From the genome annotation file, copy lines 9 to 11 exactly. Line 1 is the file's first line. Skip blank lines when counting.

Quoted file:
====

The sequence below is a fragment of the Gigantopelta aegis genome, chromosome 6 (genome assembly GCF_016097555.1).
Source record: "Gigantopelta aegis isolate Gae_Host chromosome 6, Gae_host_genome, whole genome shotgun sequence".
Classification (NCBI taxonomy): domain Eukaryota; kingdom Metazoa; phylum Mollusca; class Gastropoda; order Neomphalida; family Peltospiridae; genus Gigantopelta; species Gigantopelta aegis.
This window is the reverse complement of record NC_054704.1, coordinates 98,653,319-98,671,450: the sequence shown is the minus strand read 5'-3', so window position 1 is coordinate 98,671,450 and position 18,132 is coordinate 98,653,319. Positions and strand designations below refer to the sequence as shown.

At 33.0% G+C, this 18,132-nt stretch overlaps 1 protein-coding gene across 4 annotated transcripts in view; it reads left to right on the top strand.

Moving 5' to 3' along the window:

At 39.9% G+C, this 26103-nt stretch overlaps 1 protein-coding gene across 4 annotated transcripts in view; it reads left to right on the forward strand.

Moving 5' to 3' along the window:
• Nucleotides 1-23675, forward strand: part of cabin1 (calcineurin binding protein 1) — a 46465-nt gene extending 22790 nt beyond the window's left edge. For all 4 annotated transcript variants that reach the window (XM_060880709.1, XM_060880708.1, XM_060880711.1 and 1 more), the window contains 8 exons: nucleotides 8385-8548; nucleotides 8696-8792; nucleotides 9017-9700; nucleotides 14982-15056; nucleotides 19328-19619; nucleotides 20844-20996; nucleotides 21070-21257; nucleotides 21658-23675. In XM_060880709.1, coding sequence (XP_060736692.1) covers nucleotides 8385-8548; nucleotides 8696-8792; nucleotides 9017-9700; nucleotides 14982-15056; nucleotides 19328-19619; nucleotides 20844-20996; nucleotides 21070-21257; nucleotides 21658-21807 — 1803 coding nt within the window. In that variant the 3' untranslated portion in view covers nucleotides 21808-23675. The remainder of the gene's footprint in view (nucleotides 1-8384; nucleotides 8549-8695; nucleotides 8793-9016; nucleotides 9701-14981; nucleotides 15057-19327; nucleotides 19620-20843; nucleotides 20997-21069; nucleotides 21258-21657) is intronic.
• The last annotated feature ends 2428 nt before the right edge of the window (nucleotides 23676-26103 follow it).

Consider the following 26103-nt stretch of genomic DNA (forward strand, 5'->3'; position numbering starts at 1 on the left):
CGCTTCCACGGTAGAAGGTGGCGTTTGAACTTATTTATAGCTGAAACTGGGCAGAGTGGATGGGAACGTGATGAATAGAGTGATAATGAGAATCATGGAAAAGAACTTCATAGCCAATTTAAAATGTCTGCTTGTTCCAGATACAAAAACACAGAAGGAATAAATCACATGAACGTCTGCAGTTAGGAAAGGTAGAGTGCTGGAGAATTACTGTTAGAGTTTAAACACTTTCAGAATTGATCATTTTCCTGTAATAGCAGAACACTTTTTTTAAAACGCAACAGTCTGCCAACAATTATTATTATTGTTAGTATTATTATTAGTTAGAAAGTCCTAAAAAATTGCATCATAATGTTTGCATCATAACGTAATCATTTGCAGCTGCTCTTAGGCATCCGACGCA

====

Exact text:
• Nucleotides 1-23675, forward strand: part of cabin1 (calcineurin binding protein 1) — a 46465-nt gene extending 22790 nt beyond the window's left edge. For all 4 annotated transcript variants that reach the window (XM_060880709.1, XM_060880708.1, XM_060880711.1 and 1 more), the window contains 8 exons: nucleotides 8385-8548; nucleotides 8696-8792; nucleotides 9017-9700; nucleotides 14982-15056; nucleotides 19328-19619; nucleotides 20844-20996; nucleotides 21070-21257; nucleotides 21658-23675. In XM_060880709.1, coding sequence (XP_060736692.1) covers nucleotides 8385-8548; nucleotides 8696-8792; nucleotides 9017-9700; nucleotides 14982-15056; nucleotides 19328-19619; nucleotides 20844-20996; nucleotides 21070-21257; nucleotides 21658-21807 — 1803 coding nt within the window. In that variant the 3' untranslated portion in view covers nucleotides 21808-23675. The remainder of the gene's footprint in view (nucleotides 1-8384; nucleotides 8549-8695; nucleotides 8793-9016; nucleotides 9701-14981; nucleotides 15057-19327; nucleotides 19620-20843; nucleotides 20997-21069; nucleotides 21258-21657) is intronic.
• The last annotated feature ends 2428 nt before the right edge of the window (nucleotides 23676-26103 follow it).

Consider the following 26103-nt stretch of genomic DNA (forward strand, 5'->3'; position numbering starts at 1 on the left):